Tanya L. Chartrand

Tanya L. Chartrand

Roy J. Bostock Marketing Distinguished Professor

Education & Training

  • Ph.D., New York University 1999

  • M.A., New York University 1996

  • B.S., Santa Clara University 1994

Overview

Tanya Chartrand is the Roy J. Bostock Marketing Professor and Professor of Psychology and Neuroscience at Duke University. Her research interests focus on the nonconscious processes influencing emotion, cognition, and behavior. Tanya has published in numerous psychology and consumer behavior journals, including American Psychologist, Psychological Science, Journal of Experimental Psychology: General, Journal of Personality and Social Psychology, Advances in Experimental Social Psychology, Journal of Consumer Research, and the Journal of Consumer Psychology. She is on the editorial board of the Journal of Consumer Research, the Journal of Consumer Psychology, Personality and Social Psychology Bulletin, and Social Cognition. Tanya was a co-chair of the 2011 North American Association for Consumer Research Conference and was co-editor of a special issue of Journal of Consumer Psychology on Nonconscious Processes that appeared in 2011. She was also recently on the Executive Committee of the Society of Experimental Social Psychology, chairing the dissertation award, career trajectory award, and membership committees. She received her PhD from New York University in social psychology, and was on the psychology faculty at Ohio State University before joining Duke University. Tanya teaches Market Intelligence and Consumer Behavior to the MBAs, Social Cognition, Research Methods, and Automaticity to the PhDs, and Psychology of Consumers to the undergraduates at Duke.

Expertise

Social cognition, consumer behavior, automaticity, mimicry

Lakin, Jessica L., and Tanya L. Chartrand. “Using nonconscious behavioral mimicry to create affiliation and rapport.Psychological Science, vol. 14, no. 4, July 2003, pp. 334–39. Epmc, doi:10.1111/1467-9280.14481. Full Text

van Baaren, Rick B., et al. “It takes two to mimic: behavioral consequences of self-construals.Journal of Personality and Social Psychology, vol. 84, no. 5, May 2003, pp. 1093–102. Epmc, doi:10.1037/0022-3514.84.5.1093. Full Text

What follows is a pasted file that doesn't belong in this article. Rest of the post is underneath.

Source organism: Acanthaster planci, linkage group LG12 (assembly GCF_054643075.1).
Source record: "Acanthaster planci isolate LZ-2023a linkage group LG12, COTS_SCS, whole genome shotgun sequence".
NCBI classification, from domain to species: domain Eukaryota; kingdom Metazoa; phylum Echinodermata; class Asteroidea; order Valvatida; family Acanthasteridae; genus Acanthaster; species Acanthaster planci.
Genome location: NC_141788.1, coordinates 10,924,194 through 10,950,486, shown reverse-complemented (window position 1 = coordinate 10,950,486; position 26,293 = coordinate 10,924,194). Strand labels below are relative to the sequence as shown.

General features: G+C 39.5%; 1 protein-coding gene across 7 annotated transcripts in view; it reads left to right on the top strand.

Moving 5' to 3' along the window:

Smith, N. Kyle, et al. “May I have your attention, please: electrocortical responses to positive and negative stimuli.Neuropsychologia, vol. 41, no. 2, Jan. 2003, pp. 171–83. Epmc, doi:10.1016/s0028-3932(02)00147-1. Full Text

Chartrand, T. L., and C. M. Cheng. “The role of nonconscious goal pursuit in hope.” Psychological Inquiry, vol. 13, no. 4, Dec. 2002, pp. 290–94.

Fitzsimons, G. J., et al. “Non-conscious influences on consumer choice.” Marketing Letters, vol. 13, no. 3, 2002, pp. 267–77.

Fitzsimons, GJ, Hutchinson, JW, Williams, P, Alba, JW, Chartrand, TL, Huber, J, Kardes, FR, Menon, G, Raghubir, P, Russo, JE, Shiv, B, and Tavassoli, NT. "Non-Conscious Influences on Consumer Choice." Marketing Letters 13.3 (2002): 269-279. Full Text

Chartrand, T. L., and J. A. Bargh. “The chameleon effect: the perception-behavior link and social interaction.Journal of Personality and Social Psychology, vol. 76, no. 6, June 1999, pp. 893–910. Epmc, doi:10.1037//0022-3514.76.6.893. Full Text

Bargh, J. A., and T. L. Chartrand. “The unbearable automaticity of being.” American Psychologist, vol. 54, no. 7, Jan. 1999, pp. 462–79. Scopus, doi:10.1037/0003-066X.54.7.462. Full Text

Chartrand, T., et al. “When manipulation backfires: The effects of time delay and requester on the foot-in-the-door technique.” Journal of Applied Social Psychology, vol. 29, no. 1, Jan. 1999, pp. 211–21. Scopus, doi:10.1111/j.1559-1816.1999.tb01382.x. Full Text

Byrne, R. W., and A. E. Russon. “Learning by imitation: a hierarchical approach.The Behavioral and Brain Sciences, vol. 21, no. 5, Oct. 1998, pp. 667–84. Epmc, doi:10.1017/s0140525x98001745. Full Text

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